Any of the known cardable fibers may be carded by the apparatus of the present invention. Examples of such fibers are the natural fibers, such as cotton and wool, or the synthetic fibers such as rayon, nylon, polyester, etc.

There are different ways of making my improved carding surfaces. FIGS. 7 through 10 show my preferred technique for making my carding surface. Referring to FIG. 7, metallic wire 90 is supplied from a coil or other suitable source as is well known. Metallic wire is produced by punching the teeth out of one side of a narrow band of steel. The opposite side of the band is thicker than the side having the teeth. The wire is passed about a rotatable roll 91 more clearly shown in FIG. 8, which has a groove 92 about its circumference. The teeth 93 of the wire fit into this groove and the shoulder 94 of the wire rests on the outer circumference of the roll. This places a curvature in the wire with the inner portion of the curvature being the teeth and the outer portion being the base 95 of the wire. The wire is wound with the teeth on the surface of a suitable cylinder 96. The cylinder may be metal, plastic, or other material. The cylinder or the grooved roll may be traversed very slowly so that the teeth are wound adjacent or abutting previous rows. Techniques for driving the cylinder or traversing the cylinder and roll are well known in the art and it is believed need not be described here.

As is more clearly shown in FIG-9, the cylinder 100 is completely covered with the inverted teeth 101. The base 102 of the teeth is ground and a plate 103 is placed on top of these teeth and secured thereto. Though only two plates are shown about this cylinder the entire surface of the cylinder may be covered. A cross-sectional view is shown in FIG. 10. The teeth are equally spaced over the entire surface of the cylinder. The teeth are cut between plates down to the surface of the inner cylinder to produce the carding surface of the present invention. The ends of the carding surface may be finished by grinding and placing another piece of metal at each end if desired. The teeth do not necessarily have to be glued, but could be clamped to the metal plate and would be held in this position by reason of their curvature.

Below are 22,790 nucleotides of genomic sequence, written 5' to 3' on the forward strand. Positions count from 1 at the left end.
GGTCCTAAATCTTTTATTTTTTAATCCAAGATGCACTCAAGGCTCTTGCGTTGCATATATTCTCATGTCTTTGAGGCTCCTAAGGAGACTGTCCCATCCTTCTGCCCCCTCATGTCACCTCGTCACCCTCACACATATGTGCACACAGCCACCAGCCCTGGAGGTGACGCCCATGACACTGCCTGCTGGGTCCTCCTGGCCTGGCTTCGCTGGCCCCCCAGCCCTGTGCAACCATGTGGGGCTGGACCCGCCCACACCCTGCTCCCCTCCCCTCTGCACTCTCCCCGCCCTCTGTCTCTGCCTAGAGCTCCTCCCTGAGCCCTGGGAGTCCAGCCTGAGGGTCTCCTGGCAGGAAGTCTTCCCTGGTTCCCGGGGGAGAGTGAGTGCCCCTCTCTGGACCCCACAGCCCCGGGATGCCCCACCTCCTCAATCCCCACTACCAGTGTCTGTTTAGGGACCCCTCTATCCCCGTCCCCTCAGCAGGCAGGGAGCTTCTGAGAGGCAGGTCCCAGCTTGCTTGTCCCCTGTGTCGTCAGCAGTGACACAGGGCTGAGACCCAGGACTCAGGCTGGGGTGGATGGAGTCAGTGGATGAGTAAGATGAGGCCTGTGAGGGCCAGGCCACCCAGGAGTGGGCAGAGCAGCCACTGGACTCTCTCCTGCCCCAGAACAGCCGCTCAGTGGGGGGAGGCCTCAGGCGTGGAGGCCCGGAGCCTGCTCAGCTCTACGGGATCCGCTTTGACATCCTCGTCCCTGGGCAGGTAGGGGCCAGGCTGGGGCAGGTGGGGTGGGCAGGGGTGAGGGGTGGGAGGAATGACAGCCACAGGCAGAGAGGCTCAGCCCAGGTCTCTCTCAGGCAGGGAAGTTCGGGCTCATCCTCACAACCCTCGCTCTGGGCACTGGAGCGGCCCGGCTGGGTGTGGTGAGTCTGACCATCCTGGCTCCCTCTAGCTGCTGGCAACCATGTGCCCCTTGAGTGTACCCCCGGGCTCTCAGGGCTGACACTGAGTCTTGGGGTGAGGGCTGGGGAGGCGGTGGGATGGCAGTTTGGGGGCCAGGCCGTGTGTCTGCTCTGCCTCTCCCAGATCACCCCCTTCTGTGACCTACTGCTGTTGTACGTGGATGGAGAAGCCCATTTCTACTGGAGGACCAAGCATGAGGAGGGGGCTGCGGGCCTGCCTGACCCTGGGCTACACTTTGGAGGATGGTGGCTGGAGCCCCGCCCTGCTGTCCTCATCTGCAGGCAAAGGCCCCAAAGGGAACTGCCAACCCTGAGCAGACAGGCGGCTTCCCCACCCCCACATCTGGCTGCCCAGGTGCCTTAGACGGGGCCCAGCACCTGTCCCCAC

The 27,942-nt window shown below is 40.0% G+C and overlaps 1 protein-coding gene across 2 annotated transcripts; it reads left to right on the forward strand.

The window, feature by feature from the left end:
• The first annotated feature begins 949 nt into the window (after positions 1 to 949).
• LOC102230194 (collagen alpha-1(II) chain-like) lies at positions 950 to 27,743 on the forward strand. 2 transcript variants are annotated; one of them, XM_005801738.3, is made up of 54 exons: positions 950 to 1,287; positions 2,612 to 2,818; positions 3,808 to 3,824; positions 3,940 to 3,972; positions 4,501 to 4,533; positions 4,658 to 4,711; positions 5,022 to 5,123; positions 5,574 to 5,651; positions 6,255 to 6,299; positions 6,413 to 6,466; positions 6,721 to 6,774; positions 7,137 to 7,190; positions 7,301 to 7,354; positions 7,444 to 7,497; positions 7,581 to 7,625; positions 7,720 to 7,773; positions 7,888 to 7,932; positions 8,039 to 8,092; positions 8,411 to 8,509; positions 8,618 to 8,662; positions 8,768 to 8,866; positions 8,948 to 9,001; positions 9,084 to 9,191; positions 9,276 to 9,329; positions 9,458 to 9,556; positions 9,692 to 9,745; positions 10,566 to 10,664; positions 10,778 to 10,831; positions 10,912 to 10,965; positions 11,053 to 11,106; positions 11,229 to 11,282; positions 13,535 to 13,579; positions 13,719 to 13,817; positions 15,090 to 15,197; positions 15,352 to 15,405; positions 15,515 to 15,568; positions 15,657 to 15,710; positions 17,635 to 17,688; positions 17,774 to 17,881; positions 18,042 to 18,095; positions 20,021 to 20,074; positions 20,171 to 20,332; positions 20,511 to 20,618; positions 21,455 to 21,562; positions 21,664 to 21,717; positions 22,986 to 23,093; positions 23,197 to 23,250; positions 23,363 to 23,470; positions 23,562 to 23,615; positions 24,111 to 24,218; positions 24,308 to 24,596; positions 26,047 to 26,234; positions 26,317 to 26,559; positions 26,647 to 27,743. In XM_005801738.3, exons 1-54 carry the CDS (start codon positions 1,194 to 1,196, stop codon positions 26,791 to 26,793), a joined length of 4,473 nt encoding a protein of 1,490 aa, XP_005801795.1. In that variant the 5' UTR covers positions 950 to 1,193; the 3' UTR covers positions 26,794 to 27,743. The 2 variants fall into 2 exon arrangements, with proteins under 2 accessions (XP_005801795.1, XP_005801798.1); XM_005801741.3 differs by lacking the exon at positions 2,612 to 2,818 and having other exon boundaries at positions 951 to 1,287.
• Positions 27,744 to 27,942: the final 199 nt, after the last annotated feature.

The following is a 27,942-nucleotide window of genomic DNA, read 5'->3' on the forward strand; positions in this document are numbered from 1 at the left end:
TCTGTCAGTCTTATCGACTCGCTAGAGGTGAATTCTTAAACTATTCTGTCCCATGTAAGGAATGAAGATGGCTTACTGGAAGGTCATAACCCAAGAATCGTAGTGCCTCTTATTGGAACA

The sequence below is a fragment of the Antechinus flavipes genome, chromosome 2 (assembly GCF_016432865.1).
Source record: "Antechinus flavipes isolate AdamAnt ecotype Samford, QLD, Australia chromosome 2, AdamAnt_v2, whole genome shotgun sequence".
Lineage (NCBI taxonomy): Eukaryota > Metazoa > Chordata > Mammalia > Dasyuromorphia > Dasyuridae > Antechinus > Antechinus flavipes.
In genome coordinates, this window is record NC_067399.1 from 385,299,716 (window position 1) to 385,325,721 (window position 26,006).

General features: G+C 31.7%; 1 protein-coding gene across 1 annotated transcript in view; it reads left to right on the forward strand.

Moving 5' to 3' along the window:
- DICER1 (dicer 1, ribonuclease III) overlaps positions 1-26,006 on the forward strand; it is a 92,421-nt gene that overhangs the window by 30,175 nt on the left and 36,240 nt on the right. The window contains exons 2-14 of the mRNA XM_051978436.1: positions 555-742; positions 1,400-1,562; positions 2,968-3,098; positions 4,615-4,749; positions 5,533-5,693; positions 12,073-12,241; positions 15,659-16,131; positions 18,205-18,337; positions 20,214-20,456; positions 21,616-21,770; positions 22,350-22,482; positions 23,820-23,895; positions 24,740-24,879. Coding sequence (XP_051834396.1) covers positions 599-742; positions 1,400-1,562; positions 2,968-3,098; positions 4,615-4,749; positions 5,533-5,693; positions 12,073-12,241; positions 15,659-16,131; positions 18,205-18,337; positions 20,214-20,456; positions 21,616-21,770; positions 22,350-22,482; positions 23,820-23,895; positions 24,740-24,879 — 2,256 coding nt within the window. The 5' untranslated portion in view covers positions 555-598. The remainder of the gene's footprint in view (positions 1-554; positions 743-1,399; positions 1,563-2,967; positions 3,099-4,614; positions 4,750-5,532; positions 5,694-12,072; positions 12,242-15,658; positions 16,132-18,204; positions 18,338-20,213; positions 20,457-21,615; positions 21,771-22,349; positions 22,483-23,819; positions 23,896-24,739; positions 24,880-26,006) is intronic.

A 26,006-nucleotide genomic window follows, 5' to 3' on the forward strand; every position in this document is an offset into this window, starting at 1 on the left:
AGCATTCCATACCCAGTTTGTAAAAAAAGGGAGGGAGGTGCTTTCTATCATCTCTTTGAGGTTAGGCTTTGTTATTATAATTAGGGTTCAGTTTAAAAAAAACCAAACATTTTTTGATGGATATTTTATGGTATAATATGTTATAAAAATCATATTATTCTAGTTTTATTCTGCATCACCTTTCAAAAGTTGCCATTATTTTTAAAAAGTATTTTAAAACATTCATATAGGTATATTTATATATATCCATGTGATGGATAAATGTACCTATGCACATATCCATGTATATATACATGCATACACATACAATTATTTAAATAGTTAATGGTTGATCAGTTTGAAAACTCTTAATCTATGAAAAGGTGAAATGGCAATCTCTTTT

Though I have shown a preferred technique for producing my improved carding surface there are other techniques for doing this rather than winding the teeth in the inverted manner as described. Such techniques would be to cut uniform strips of metallic wire and place them on the inner surface. Such technique would probably be more time consuming but could accomplish the carding surface in accordance with the present invention.

The invention will be more fully described when taken in conjunction with the following examples:

EXAMPLE I A standard lap of cotton fibers is processed on a card engine equipped with my new curved plates having card clothing mounted on their inside surface in accordance with the present invention. The lap weight is 40 pounds and the fibers have a staple length of 1 3/32 inch.

The entire lap is processed into 60 grain weight sliver at the rate of 30 pounds per hour.

The two similar laps of thesaine type fiber are processed into 60 grain sliver at the rate of 30 pounds per hour. One lap is processed on a standard card engine equipped with revolving top flats and the other on a standard card engine equipped with a granular top.

The slivers produced on each type card are spun into 24's size yarns by standard textile processes. The three comparative experiments are the same with the exception of the type of flats used in carding the cotton fibers.

The webs produced on each card and the resultant yarns spun from these webs are tested for various properties by standard textile testing methods. The results of these tests are given in the following table.

TABLE 1 Curved plate with Revolving Granular metallic top flats top clothing Test (web):

Percent fly waste (by weight) 015 .015 015 Percent flat strips (by weight).- 2 0 0 Percent variation (coefiicient of variation) 4. 3. 85 3. Number of neps per square inch- 66 35 15 Test (yarn):